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Bank returns show that not all lenders are equal.
The time to invest in banks with a stock-picking strategy has arrived. That was the lesson Friday morning, when the three major U.S. lenders announced fourth-quarter results. Over the past two years, investors have been rewarded for investing heavily in this sector, with the SPDR S&P Bank (KBE) ETF up 28%. Investors who bought at the region's March 2020 lows are rewarded with higher returns. Even in the first two weeks of the year, banks did well: the Bank ETF was up 10%, outperforming the S&P 500's 2.2% loss.
But with the sector in the driver's seat after the pandemic, banks are no longer betting on economic recovery. This makes the question of who is the best in the post-pandemic world even more important to investors. Take a look at the immediate stock reaction to last quarter's results from JPMorgan Chase (stock ticker: JPM), Citigroup (C) and Wells Fargo (WFC). JPMorgan has been the favorite through most of the pandemic due to increased trading activity and trade execution, but with trading levels falling from pandemic highs, it looks like it's time for other banks to shine.
After Friday's open JPMorgan shares fell 5 percent , while Citigroup shares fell 1.9 percent. Wells Fargo was the exception, up 2.6 percent. In the end, JPMorgan lost 6.2 percent, Citigroup lost 1.3 percent, and Wells Fargo lost 3.7 percent. Here's what we've learned so far about bank earnings and lender performance in a few key areas.
Credit growth remains a wild card. Based on Friday's results, while investors eagerly anticipate that banks will post higher loan growth, they may have to wait a bit longer. Loan Growth has stagnated - and, in some cases, slowed - During the pandemic because businesses and households felt too nervous to borrow, or setan flooded dine dine dinearro cuand was the winner, JPM. 6% year after year. The bank's wealth and asset management division posted an 18% increase, mainly thanks to securities lending. Credit card and auto lending also increased.
At Wells Fargo, loan balances are down 3% since the end of last year, even though the bank experienced a rebound in lending in the second half of 2021. Citigroup experienced a 1% decline in its annual loan balance. The increase in loan growth should help banks, especially as the Federal Reserve prepares to raise interest rates this year. This will widen the gap between the interest banks earn on loans and the interest they pay on deposits. Costs have risen. And while investors may be willing to wait a bit longer for loan growth to pick up, they appear to have been less tolerant of increased spending.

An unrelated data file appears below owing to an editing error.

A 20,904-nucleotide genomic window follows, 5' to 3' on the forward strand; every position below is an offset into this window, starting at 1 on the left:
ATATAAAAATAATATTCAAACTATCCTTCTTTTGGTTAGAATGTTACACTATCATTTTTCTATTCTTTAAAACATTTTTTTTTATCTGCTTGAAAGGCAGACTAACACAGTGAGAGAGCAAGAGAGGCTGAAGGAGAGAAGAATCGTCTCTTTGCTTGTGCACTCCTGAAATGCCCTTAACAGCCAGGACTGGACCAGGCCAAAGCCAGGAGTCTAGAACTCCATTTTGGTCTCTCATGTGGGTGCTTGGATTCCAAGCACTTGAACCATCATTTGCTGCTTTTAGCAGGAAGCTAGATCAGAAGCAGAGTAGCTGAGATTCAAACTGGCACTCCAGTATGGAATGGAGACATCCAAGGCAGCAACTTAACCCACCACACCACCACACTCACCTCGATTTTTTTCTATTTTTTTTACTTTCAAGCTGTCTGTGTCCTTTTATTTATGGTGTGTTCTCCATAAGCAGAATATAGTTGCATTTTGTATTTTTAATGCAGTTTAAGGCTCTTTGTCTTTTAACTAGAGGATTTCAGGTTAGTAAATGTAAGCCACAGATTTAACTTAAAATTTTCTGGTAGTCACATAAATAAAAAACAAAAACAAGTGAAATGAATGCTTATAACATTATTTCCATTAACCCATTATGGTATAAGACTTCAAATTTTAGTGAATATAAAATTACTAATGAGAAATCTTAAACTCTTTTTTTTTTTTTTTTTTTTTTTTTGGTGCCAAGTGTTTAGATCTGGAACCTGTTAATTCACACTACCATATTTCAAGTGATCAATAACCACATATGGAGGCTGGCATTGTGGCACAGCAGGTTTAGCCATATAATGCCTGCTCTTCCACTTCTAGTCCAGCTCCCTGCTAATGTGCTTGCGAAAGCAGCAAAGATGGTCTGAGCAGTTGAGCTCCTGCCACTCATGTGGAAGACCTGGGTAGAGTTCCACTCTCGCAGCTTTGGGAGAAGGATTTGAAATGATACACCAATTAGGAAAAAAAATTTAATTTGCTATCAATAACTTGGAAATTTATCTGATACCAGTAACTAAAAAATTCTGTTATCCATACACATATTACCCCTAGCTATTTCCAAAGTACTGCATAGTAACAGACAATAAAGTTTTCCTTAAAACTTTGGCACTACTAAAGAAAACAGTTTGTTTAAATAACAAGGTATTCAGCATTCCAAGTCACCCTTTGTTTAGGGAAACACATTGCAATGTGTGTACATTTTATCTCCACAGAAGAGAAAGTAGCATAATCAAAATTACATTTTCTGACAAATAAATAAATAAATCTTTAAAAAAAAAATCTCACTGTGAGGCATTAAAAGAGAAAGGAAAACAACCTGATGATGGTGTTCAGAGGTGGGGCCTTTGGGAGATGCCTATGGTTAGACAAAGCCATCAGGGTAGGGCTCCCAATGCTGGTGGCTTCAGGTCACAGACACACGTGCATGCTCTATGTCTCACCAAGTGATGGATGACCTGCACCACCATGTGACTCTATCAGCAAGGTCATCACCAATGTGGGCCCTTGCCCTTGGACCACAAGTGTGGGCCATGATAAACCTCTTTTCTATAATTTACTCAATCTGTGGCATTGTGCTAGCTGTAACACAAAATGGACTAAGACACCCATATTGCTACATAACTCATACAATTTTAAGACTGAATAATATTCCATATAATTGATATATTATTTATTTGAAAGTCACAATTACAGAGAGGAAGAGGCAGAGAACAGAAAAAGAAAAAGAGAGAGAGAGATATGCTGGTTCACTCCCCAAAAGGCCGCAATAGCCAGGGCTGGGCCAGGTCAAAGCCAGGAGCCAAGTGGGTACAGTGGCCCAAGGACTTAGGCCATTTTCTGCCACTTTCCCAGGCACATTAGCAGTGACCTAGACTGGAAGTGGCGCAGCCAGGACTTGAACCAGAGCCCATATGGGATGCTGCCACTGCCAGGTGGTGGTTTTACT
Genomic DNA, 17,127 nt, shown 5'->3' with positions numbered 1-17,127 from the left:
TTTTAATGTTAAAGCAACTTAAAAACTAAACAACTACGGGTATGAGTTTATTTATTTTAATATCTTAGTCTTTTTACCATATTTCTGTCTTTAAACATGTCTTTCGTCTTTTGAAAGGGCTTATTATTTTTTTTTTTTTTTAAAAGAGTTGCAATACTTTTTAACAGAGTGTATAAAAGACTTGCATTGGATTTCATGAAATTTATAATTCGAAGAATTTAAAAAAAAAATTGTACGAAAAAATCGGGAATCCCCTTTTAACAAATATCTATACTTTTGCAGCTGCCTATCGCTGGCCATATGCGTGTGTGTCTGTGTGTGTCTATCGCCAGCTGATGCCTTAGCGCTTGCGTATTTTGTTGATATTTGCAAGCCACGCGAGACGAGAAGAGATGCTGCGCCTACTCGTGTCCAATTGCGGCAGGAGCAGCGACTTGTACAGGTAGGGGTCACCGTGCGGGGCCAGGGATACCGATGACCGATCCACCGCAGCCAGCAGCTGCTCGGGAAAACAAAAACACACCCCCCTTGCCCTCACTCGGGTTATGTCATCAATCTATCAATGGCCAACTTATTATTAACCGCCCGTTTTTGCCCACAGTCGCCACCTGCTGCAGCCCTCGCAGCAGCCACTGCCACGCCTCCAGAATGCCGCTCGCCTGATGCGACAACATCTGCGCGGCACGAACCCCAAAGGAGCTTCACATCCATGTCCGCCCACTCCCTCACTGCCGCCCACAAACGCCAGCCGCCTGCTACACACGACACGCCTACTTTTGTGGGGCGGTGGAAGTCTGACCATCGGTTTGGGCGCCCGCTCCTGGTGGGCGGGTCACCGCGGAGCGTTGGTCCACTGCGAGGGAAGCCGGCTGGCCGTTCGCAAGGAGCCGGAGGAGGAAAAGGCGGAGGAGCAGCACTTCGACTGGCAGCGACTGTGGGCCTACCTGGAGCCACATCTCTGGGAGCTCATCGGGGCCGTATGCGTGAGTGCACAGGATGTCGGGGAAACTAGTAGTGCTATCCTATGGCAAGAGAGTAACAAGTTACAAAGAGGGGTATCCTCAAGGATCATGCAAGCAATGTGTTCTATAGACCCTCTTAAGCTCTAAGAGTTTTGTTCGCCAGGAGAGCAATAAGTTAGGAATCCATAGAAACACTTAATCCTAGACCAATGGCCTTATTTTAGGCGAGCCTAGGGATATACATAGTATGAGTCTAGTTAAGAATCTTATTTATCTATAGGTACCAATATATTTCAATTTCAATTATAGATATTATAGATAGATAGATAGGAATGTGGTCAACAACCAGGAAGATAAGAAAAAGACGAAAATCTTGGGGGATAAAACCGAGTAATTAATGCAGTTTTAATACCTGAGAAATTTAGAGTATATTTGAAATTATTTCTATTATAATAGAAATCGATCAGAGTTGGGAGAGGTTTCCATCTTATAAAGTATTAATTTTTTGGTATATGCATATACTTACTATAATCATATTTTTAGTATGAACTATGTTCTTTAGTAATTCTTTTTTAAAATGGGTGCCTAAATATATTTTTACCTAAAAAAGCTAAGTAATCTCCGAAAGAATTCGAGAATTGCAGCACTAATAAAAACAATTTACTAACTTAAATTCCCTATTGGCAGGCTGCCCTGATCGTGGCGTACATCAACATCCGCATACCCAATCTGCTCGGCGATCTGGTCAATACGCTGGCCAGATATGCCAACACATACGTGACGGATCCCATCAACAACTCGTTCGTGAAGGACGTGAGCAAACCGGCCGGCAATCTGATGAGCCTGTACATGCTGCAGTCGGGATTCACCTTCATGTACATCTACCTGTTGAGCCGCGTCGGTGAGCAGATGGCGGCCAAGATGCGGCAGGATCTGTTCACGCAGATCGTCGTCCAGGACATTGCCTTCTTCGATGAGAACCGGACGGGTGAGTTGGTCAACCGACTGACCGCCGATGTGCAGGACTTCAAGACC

JPMorgan announced higher-than-expected costs due to compensation, marketing and technology costs. Worse, the bank said it expects full-year spending to grow about 9% to $77 billion in 2022. Citigroup also reported an increase in spending. It jumped 18% due to recent divestitures and the bank's attempt to optimize operations after regulators issued a sign-off order in October 2020 over weaknesses in the bank's internal controls.
Wells Fargo went against the grain, cutting spending 11% year over year due to fewer employees from the company's sales and less reliance on outside consultants. Wells Fargo's efficiency ratio, a measure of cost to revenue, has improved, falling to 63% from 80% last year. weak trading. Economic turbulence for most of the past two years has allowed banks to derive most of their profits from business growth, but those days may be over.
Both JPMorgan and Citigroup posted an 11% drop in trading revenue, and both banks' fixed income fell by double digits. Wells Fargo's operating earnings were flat year over year. Wall Street will learn more about what's in store for banks when Goldman Sachs (GS), Bank of America (BAC) and Morgan Stanley (MS) report results next week.
English, C. (2022, January 14). Banks’ Earnings Show Lenders Aren’t All the Same. It’s Time to Pick and Choose. Barron’s. Retrieved January 17, 2022, from https://www.barrons.com/articles/citi-jpm-well-fargo-bank-earnings-51642178051?siteid=yhoof2